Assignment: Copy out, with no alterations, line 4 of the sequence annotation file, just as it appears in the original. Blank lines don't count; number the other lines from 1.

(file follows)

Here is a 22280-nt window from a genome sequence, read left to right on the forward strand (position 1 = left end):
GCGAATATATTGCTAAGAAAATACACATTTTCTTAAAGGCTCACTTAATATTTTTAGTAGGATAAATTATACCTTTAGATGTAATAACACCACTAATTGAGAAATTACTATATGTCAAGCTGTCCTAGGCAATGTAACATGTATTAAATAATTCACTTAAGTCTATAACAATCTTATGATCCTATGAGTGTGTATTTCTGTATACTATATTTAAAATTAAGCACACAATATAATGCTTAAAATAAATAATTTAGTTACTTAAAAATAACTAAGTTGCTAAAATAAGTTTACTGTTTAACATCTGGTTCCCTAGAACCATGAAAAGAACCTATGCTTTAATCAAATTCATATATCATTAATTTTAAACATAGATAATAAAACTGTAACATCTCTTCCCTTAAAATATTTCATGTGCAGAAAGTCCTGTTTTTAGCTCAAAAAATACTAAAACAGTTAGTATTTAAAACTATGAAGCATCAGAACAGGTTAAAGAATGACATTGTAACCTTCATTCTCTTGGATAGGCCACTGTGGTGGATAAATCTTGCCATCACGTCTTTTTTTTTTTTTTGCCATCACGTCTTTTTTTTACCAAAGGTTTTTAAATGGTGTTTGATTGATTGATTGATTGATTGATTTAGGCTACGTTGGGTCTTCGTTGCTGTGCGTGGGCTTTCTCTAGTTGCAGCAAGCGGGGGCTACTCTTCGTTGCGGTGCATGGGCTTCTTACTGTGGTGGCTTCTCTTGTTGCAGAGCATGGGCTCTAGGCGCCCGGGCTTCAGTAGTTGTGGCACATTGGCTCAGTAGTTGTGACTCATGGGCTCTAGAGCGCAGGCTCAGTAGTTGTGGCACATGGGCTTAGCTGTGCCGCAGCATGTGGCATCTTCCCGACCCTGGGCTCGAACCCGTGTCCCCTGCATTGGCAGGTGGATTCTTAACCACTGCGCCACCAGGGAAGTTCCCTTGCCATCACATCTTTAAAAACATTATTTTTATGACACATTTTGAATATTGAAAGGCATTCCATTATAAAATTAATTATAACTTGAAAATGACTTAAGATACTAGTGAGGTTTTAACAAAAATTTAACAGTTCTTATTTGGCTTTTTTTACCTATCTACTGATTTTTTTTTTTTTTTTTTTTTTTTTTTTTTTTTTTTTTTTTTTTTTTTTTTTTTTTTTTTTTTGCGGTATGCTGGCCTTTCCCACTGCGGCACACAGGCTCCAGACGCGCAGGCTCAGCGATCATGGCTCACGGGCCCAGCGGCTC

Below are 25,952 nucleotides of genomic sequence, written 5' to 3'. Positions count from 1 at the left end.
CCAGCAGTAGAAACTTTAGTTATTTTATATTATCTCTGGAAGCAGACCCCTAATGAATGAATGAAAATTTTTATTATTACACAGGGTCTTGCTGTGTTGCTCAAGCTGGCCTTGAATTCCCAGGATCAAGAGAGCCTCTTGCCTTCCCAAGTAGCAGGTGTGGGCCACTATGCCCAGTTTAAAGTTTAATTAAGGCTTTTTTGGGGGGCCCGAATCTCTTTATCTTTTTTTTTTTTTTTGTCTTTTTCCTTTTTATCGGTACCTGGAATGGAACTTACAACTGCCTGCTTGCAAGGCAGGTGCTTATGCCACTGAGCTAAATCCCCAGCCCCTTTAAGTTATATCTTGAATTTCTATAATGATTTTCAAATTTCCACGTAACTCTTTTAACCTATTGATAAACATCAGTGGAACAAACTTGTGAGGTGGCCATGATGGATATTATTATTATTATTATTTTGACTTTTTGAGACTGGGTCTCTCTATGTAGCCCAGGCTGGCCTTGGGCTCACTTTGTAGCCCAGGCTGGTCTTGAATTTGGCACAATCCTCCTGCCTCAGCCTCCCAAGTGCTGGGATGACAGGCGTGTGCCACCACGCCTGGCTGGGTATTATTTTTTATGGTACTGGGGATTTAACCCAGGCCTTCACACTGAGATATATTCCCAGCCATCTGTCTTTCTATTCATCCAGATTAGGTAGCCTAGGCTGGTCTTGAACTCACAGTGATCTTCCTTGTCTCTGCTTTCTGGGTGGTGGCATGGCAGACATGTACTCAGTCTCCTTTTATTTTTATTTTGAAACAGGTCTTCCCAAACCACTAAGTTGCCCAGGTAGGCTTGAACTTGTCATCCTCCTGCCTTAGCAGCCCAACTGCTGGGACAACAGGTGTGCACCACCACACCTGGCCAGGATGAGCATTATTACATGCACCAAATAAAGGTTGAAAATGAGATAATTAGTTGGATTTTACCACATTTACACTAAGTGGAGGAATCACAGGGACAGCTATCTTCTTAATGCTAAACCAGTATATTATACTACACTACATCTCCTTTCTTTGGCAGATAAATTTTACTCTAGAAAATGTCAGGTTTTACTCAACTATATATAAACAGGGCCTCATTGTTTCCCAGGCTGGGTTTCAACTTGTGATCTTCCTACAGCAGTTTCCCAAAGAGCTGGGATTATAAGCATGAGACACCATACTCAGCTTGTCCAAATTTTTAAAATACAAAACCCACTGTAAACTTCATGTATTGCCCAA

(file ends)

CCAGCAGTAGAAACTTTAGTTATTTTATATTATCTCTGGAAGCAGACCCCTAATGAATGAATGAAAATTTTTATTATTACACAGGGTCTTGCTGTGTTGCTCAAGCTGGCCTTGAATTCCCAGGATCAAGAGAGCCTCTTGCCTTCCCAAGTAGCAGGTGTGGGCCACTATGCCCAGTTTAAAGTTTAATTAAGGCTTTTTTGGGGGGCCCGAATCTCTTTATCTTTTTTTTTTTTTTTGTCTTTTTCCTTTTTATCGGTACCTGGAATGGAACTTACAACTGCCTGCTTGCAAGGCAGGTGCTTATGCCACTGAGCTAAATCCCCAGCCCCTTTAAGTTATATCTTGAATTTCTATAATGATTTTCAAATTTCCACGTAACTCTTTTAACCTATTGATAAACATCAGTGGAACAAACTTGTGAGGTGGCCATGATGGATATTATTATTATTATTATTTTGACTTTTTGAGACTGGGTCTCTCTATGTAGCCCAGGCTGGCCTTGGGCTCACTTTGTAGCCCAGGCTGGTCTTGAATTTGGCACAATCCTCCTGCCTCAGCCTCCCAAGTGCTGGGATGACAGGCGTGTGCCACCACGCCTGGCTGGGTATTATTTTTTATGGTACTGGGGATTTAACCCAGGCCTTCACACTGAGATATATTCCCAGCCATCTGTCTTTCTATTCATCCAGATTAGGTAGCCTAGGCTGGTCTTGAACTCACAGTGATCTTCCTTGTCTCTGCTTTCTGGGTGGTGGCATGGCAGACATGTACTCAGTCTCCTTTTATTTTTATTTTGAAACAGGTCTTCCCAAACCACTAAGTTGCCCAGGTAGGCTTGAACTTGTCATCCTCCTGCCTTAGCAGCCCAACTGCTGGGACAACAGGTGTGCACCACCACACCTGGCCAGGATGAGCATTATTACATGCACCAAATAAAGGTTGAAAATGAGATAATTAGTTGGATTTTACCACATTTACACTAAGTGGAGGAATCACAGGGACAGCTATCTTCTTAATGCTAAACCAGTATATTATACTACACTACATCTCCTTTCTTTGGCAGATAAATTTTACTCTAGAAAATGTCAGGTTTTACTCAACTATATATAAACAGGGCCTCATTGTTTCCCAGGCTGGGTTTCAACTTGTGATCTTCCTACAGCAGTTTCCCAAAGAGCTGGGATTATAAGCATGAGACACCATACTCAGCTTGTCCAAATTTTTAAAATACAAAACCCACTGTAAACTTCATGTATTGCCCAA